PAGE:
This course examines the role of diplomatic and military intelligence in the political history of major global events and developments from antiquity to the present day, but with a primary focus on the twentieth century. We will study the histories of several major intelligence organizations, as well as the roles played by smaller and non-institutional actors in the global production of intelligence. This course focuses on the interplay between intelligence, state policy, and information environments, in order to understand not only the role intelligence played in major events, but also how intelligence practices shaped and reflected political cultures across the world. Through course lectures, reading assignments, class attendance, and engagement in class discussion, students will develop both a large factual knowledge of the role of intelligence in global history, as well as conceptual understandings of how states and non-state actors come to make threat assessments and take decisions.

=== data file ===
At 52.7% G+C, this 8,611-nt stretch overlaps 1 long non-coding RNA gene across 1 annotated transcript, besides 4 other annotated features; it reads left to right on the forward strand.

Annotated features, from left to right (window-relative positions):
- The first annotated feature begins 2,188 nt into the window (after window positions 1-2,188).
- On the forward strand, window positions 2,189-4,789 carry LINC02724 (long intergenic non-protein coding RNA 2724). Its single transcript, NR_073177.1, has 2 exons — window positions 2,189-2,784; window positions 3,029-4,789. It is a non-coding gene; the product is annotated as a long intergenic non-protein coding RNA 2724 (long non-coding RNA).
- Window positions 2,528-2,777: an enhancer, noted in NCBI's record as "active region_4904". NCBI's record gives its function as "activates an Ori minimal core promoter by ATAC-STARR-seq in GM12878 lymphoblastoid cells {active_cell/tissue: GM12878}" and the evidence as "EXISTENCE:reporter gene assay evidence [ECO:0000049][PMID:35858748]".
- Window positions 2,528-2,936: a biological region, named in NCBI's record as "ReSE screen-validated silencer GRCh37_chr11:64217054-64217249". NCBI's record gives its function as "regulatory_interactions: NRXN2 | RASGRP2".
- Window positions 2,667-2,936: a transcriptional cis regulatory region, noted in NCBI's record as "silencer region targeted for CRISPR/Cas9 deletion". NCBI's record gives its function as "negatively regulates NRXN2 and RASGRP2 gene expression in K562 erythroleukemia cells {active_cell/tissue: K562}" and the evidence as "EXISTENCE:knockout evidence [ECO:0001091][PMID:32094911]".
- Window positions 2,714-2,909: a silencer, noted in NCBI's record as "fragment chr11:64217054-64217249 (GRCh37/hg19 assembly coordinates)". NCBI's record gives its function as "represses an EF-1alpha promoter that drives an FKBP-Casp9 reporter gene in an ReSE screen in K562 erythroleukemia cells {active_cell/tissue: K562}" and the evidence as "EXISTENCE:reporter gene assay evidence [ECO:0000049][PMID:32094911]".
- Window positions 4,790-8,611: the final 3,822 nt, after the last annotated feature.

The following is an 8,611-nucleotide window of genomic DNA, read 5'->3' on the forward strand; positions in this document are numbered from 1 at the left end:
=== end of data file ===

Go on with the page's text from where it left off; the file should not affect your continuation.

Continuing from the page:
Tuesday/Thursday: 12:30 - 1:50 PM
Instructor: Prof. James Brennan